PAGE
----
Today, awarding full custody to the mother is no longer automatic during a divorce settlement. Now, the court looks at the cases deeper to see which parent, if not both of them, is a positive influence in the life of the child. There are also additional considerations, such as the effect on uprooting the child, current relationship with the parent, and schooling, just to name a few. Father’s today have rights, but they may need the help of a skilled attorney to ensure these rights are upheld.

Fathers have rights tooBefore custody is awarded in any case, the judge will want to hear testimony from all parties. This usually includes but is not limited to:

  • Both Parents
  • Witnesses
  • The Children

Depending upon the age of the children, the testimony will have a large impact on the final decision made by the courts. After all testimony is heard, the judge will award joint, partial, or sole custody. However, outright sole legal and physical custody is generally only awarded when one parent is deemed unfit or unsafe for the child. For instance, a parent that has been known to abuse drugs or alcohol would more than likely be deemed an unfit parent.

What is the Difference between Physical and Legal Custody?

While primary custody may be awarded to one parent (physical custody), decisions as to how the child is raised may be awarded to both parents (legal custody). In other words, the judge may decide the children will live with the father full time and grant the mother visiting days or weekends. However, no decision is to be made regarding schooling, medical care, religion, etc…without the consent of both parents.

It would be nice to think the courts have progressed, but the reality is that mothers still win the majority of sole custody cases. Because of this, unless the mother is abusive or presents other challenges to the welfare of the children, fathers are usually much better off filing for joint custody instead of full custody. The success rate for these cases is virtually double that of those filing for sole custody.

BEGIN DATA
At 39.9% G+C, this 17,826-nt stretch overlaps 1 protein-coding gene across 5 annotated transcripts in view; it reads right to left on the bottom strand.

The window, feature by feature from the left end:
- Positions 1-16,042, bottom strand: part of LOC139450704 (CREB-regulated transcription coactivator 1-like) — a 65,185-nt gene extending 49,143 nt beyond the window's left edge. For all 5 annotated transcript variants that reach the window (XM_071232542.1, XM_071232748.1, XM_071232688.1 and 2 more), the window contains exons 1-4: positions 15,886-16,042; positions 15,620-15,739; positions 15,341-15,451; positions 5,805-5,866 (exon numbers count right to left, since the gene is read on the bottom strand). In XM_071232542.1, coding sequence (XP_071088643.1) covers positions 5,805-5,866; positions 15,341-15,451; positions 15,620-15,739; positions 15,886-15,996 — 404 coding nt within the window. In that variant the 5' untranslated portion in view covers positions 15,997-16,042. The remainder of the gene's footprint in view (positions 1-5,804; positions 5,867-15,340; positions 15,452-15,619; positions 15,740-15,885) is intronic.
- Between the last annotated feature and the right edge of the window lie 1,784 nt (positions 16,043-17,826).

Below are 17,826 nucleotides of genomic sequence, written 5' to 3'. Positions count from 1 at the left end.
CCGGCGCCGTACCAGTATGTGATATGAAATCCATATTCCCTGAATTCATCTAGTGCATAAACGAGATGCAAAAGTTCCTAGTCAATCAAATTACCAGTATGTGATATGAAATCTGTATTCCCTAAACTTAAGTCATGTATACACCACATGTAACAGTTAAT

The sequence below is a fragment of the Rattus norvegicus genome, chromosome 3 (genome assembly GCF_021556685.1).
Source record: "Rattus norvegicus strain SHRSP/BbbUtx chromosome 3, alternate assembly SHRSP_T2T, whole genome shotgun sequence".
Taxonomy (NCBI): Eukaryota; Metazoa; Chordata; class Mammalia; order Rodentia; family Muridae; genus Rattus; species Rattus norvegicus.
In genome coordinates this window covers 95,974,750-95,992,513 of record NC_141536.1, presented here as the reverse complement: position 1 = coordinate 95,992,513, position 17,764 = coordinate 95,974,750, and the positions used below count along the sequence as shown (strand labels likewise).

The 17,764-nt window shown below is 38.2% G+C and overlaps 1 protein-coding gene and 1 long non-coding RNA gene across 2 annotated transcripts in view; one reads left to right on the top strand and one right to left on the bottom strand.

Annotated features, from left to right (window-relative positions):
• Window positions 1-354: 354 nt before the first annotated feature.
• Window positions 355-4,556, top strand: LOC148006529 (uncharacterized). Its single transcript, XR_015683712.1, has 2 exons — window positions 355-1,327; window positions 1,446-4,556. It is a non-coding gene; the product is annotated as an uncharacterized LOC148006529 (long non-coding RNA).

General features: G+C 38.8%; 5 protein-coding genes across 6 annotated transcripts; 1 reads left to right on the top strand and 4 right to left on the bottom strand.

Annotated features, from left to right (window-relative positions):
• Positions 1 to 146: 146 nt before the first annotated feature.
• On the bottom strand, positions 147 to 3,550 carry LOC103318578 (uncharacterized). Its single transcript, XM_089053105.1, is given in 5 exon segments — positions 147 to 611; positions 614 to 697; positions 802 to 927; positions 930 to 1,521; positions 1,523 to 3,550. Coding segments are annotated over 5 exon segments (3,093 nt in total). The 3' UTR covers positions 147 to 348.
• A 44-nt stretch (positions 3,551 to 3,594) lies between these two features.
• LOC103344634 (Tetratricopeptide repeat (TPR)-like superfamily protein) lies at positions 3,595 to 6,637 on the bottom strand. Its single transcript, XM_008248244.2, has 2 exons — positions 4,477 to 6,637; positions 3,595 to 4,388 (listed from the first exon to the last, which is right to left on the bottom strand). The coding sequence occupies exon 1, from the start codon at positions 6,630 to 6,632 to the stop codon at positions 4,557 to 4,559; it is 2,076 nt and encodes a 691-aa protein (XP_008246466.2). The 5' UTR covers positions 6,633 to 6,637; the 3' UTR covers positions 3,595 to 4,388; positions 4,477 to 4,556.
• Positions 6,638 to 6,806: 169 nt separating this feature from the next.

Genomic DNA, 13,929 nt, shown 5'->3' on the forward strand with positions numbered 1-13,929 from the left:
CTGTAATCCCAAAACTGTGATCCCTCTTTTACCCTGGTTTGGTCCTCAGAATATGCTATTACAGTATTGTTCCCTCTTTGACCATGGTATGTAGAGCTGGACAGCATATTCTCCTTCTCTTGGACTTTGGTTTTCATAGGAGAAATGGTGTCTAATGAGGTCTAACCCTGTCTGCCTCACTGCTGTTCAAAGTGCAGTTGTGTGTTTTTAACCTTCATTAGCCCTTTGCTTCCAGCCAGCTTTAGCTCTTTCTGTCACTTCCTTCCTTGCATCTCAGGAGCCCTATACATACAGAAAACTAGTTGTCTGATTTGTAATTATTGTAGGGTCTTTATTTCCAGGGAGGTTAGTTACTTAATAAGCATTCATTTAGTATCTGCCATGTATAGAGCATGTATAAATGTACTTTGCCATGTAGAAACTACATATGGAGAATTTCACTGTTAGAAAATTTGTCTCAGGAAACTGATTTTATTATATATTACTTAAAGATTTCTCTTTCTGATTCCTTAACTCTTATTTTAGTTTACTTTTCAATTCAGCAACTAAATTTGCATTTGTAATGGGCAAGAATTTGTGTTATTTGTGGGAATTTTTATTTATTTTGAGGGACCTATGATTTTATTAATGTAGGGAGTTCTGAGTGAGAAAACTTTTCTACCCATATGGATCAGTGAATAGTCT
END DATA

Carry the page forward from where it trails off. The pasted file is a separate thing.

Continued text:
In order to have a much better chance of success, fathers are best served to hire a family law attorney specializing in child custody. He or she will be able to evaluate the case and give you a realistic picture in terms of the best course of action to take to ensure that you are able to see and spend time with your children on a regular basis.

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2 thoughts on “Divorcing Fathers Have Rights Too!”

  1. I’m going to say right now, there is no way Mississippi would allow this because it is common understanding that all men are trash and it is very wrong to allow fathers rights to their children. Regardless if the mother is absent and or in jail. My brother had lost all rights and his child my nephew was put up for adoption out of fear that my brother might not be able to raise him according to state requirements.

    1. This sounds absolutely awful – was there something that either the court was told that was untrue or behavior that the court refused to give a second chance to fix for a ruling this extreme to take place, anything at all? Every case is different, so the rules are always a little gray to allow for flexibility, but this sounds like something went wrong and he didn’t have the proper help and was railroaded.

      Ordinarily this only takes place when serious endangerment has happened on more than 1-occasion and the parent then did not follow the procedures to obtain custody again (this might include counseling and family therapy, parenting courses, enrollment in NA or AA, etc.). Mississippi is similar to some neighboring states where the statute specifically states that fathers and mothers have the same rights to custody (although judges might have a personal bias – impossible to avoid some of that when humans are making a decision). Mississippi law states, in Mississippi Code Title 93. Domestic Relations § 93-13-1: “The father and mother shall have equal powers and rights, and neither parent has any right paramount to the right of the other concerning the custody of the minor or the control of the services or the earnings of such minor, or any other matter affecting the minor.”

      But this is terrible and unless serious endangerment was proven, never should have happened – tragic.

      Has he considered the possibility of appeal? It might not be too late for him to move forward in some way and get his rights back! So sorry to hear this story.

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